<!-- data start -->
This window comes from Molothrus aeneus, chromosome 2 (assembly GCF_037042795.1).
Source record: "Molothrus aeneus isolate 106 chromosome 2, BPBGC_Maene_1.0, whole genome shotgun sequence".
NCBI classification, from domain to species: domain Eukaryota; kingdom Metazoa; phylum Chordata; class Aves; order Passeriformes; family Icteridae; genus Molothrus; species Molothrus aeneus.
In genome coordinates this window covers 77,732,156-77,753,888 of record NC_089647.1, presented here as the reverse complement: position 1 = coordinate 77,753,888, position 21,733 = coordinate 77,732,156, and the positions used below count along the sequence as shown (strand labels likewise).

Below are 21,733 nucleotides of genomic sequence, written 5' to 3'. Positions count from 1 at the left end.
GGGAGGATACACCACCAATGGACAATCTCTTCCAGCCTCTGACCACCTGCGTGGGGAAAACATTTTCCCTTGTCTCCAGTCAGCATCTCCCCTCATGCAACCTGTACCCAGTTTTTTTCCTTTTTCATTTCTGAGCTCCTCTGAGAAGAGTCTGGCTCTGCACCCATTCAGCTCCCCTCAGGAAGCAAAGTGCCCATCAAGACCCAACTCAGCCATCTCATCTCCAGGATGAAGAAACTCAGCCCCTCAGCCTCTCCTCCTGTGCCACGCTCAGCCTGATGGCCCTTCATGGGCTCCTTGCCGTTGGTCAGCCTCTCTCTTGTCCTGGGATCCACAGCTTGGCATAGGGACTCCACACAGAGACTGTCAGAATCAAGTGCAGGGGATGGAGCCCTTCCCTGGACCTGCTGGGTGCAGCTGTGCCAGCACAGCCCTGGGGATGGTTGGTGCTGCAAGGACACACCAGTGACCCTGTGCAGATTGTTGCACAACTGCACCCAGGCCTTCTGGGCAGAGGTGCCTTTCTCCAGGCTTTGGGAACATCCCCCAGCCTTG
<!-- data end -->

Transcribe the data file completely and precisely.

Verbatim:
This window comes from Molothrus aeneus, chromosome 2 (assembly GCF_037042795.1).
Source record: "Molothrus aeneus isolate 106 chromosome 2, BPBGC_Maene_1.0, whole genome shotgun sequence".
NCBI classification, from domain to species: domain Eukaryota; kingdom Metazoa; phylum Chordata; class Aves; order Passeriformes; family Icteridae; genus Molothrus; species Molothrus aeneus.
In genome coordinates this window covers 77,732,156-77,753,888 of record NC_089647.1, presented here as the reverse complement: position 1 = coordinate 77,753,888, position 21,733 = coordinate 77,732,156, and the positions used below count along the sequence as shown (strand labels likewise).

Below are 21,733 nucleotides of genomic sequence, written 5' to 3'. Positions count from 1 at the left end.
GGGAGGATACACCACCAATGGACAATCTCTTCCAGCCTCTGACCACCTGCGTGGGGAAAACATTTTCCCTTGTCTCCAGTCAGCATCTCCCCTCATGCAACCTGTACCCAGTTTTTTTCCTTTTTCATTTCTGAGCTCCTCTGAGAAGAGTCTGGCTCTGCACCCATTCAGCTCCCCTCAGGAAGCAAAGTGCCCATCAAGACCCAACTCAGCCATCTCATCTCCAGGATGAAGAAACTCAGCCCCTCAGCCTCTCCTCCTGTGCCACGCTCAGCCTGATGGCCCTTCATGGGCTCCTTGCCGTTGGTCAGCCTCTCTCTTGTCCTGGGATCCACAGCTTGGCATAGGGACTCCACACAGAGACTGTCAGAATCAAGTGCAGGGGATGGAGCCCTTCCCTGGACCTGCTGGGTGCAGCTGTGCCAGCACAGCCCTGGGGATGGTTGGTGCTGCAAGGACACACCAGTGACCCTGTGCAGATTGTTGCACAACTGCACCCAGGCCTTCTGGGCAGAGGTGCCTTTCTCCAGGCTTTGGGAACATCCCCCAGCCTTG